BILLINGS, Mont. -- Federal wildlife officials have drafted plans to lift
protections for gray wolves across the Lower 48 states, a move that
would end a decades-long effort that has restored the animals but only
in parts of their historic range.
BILLINGS, Mont. -- Aggressive gray wolf hunting and trapping took a toll in much
of the Northern Rockies last year as the predator's population saw its
most significant decline since being reintroduced to the region two
CASPER, Wyo. -- He spends most of his fall outside in the mountains, so finding a wolf was not a matter of if, but when.
Like most hunters, Joe Hargrave bought wolf tag to put in his pocket just in case; he wasn’t wolf hunting, specifically. Hargrave had been elk hunting in early October when he saw wolves lying in a meadow several miles away. It took three hours to sneak up on the pack of seven. Waiting in the trees, he chose one and shot.
SALT LAKE CITY — More than a dozen Utah conservation groups are asking the federal government to continue endangered species protections for wolves in Utah, allowing for gray wolves to migrate naturally into the state from the north and Mexican gray wolves to do the same in southern Utah.
TWIN FALLS . It’s not open everywhere, but Idaho hunters now have the option to kill wolves all year.
This year’s newly approved wolf hunting season allowed hunters to begin killing wolves on private land in the Panhandle Zone starting July 1. The rest of the state will open for wolf hunting on Aug. 30, and most trapping areas will open Nov. 15.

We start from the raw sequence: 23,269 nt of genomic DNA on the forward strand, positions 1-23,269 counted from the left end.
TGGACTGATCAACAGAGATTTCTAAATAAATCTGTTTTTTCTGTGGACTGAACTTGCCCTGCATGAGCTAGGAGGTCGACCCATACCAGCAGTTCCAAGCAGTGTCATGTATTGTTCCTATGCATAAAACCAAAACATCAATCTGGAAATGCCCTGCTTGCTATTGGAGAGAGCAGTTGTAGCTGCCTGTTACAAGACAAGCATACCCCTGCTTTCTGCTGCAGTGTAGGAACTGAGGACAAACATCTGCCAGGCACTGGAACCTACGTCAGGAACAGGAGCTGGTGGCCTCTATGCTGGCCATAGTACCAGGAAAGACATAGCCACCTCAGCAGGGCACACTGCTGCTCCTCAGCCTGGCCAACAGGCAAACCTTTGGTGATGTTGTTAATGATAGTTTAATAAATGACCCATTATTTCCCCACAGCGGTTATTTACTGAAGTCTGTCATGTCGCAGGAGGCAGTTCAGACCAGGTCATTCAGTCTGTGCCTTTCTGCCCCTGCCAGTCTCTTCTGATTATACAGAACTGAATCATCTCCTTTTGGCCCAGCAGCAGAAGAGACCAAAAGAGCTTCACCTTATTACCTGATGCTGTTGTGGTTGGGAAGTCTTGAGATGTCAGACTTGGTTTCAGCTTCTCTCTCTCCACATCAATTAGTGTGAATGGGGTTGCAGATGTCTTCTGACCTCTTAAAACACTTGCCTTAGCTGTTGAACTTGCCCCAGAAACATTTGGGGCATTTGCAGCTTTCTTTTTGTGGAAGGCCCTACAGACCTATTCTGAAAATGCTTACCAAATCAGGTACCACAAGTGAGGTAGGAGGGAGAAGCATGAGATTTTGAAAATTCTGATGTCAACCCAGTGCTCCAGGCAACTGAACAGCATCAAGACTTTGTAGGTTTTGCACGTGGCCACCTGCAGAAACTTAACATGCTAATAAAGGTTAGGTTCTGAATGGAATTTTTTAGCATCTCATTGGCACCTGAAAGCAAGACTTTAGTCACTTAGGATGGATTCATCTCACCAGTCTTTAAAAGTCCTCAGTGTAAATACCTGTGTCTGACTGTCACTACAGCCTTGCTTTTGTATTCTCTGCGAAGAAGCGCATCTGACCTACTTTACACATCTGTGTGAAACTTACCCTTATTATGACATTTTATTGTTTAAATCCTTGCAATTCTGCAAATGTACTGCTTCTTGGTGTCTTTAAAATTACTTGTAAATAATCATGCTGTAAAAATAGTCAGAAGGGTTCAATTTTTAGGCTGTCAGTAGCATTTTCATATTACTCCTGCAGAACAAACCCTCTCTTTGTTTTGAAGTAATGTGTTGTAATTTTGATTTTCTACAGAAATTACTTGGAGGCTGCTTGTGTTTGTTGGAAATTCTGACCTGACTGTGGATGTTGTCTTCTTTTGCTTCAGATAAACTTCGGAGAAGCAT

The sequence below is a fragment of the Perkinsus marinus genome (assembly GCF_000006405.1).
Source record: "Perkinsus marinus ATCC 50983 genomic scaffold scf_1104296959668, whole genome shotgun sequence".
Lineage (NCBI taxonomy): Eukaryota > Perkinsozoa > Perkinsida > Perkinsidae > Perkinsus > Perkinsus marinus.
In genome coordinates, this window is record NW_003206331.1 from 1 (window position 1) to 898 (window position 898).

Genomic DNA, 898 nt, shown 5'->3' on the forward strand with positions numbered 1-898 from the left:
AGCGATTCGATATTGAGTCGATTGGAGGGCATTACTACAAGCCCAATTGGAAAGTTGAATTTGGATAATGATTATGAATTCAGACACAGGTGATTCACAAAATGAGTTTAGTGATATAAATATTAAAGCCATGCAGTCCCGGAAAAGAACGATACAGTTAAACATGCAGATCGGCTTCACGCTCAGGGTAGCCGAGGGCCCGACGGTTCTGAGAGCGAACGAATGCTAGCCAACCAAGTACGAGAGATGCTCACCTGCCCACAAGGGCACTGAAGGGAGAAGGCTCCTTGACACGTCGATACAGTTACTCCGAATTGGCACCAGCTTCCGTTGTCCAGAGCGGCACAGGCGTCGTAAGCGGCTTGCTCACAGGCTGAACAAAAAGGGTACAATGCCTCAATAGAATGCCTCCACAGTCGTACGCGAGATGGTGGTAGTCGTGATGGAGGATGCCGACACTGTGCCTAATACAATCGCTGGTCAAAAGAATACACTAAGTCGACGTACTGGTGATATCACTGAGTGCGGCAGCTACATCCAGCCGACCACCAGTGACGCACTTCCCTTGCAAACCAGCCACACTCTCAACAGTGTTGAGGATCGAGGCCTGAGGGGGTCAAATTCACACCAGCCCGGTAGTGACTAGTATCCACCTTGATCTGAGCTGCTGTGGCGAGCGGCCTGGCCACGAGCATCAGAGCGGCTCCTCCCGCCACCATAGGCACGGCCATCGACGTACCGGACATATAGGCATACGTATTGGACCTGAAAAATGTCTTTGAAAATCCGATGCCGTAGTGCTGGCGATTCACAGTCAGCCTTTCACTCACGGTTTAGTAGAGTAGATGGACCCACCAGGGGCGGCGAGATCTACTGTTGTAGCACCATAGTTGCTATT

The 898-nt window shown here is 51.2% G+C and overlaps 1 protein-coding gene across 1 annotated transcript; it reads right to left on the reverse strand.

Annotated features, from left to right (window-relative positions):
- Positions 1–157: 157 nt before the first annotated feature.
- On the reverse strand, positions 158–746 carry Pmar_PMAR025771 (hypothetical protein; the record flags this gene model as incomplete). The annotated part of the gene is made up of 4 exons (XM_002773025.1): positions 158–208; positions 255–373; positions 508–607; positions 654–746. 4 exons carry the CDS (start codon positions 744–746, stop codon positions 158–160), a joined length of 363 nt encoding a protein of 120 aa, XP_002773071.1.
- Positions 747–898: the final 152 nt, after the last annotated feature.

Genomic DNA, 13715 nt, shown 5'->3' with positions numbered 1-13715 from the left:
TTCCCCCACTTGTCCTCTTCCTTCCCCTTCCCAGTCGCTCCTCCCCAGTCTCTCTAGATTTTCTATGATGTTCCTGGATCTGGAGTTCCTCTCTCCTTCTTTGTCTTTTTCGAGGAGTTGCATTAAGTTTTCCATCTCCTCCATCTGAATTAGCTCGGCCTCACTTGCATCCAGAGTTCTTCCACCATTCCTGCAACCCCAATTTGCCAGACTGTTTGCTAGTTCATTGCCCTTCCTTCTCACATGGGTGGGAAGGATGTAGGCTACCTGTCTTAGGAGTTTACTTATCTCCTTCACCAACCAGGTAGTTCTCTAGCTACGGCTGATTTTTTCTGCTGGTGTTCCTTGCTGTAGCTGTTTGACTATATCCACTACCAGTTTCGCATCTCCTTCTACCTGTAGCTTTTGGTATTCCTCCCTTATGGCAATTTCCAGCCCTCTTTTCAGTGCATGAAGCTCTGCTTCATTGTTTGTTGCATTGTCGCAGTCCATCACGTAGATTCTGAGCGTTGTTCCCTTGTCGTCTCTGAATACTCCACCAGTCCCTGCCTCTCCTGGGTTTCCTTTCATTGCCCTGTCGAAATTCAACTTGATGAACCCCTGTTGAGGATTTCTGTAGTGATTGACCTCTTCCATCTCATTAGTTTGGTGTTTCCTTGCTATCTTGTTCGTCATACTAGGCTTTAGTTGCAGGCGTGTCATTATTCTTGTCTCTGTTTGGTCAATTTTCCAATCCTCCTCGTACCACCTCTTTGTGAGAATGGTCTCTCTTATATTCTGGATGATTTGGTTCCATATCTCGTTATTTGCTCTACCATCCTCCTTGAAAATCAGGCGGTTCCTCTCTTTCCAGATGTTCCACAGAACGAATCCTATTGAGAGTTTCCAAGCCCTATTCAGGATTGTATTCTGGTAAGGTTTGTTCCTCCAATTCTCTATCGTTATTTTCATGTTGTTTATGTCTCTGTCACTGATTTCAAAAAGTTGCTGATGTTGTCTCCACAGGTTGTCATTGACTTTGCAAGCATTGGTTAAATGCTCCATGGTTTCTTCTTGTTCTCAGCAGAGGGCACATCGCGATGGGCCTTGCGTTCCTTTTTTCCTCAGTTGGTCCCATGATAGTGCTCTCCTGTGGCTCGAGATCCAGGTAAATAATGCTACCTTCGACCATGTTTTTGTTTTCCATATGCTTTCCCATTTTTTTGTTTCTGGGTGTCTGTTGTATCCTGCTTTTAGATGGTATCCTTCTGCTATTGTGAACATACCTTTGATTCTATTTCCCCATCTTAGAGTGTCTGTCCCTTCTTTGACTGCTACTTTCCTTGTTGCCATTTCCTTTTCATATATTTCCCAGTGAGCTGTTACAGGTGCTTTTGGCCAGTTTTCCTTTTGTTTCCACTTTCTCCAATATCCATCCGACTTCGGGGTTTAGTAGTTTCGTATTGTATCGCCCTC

ALBUQUERQUE, N.M. -- A watchdog group has filed a complaint alleging that scientific findings on what is needed to return the endangered Mexican gray wolf to the American Southwest have been altered due to political meddling.
BOISE, Idaho --The pup is awaiting his fate at Zoo Boise.
Tracks on Warm Springs Road in the Smoky Mountains northwest of Ketchum appear to show he was part of a wild pack that lived in the area, said Suzanne Stone, a wolf expert with the Defenders of Wildlife.
The two primary breeding females from the best-known wolf pack at Denali National Park -- a pack viewed by tens of thousands of visitors each year -- have been killed, one of them by a trapper operating just outside the boundary of Alaska's premier national park.
The incident has raised an outcry among Alaska conservationists. They're demanding an immediate halt to wolf trapping in what was formerly a buffer zone northeast of the park, an area made famous as the scene of the abandoned school bus in Jon Krakauer's "Into the Wild."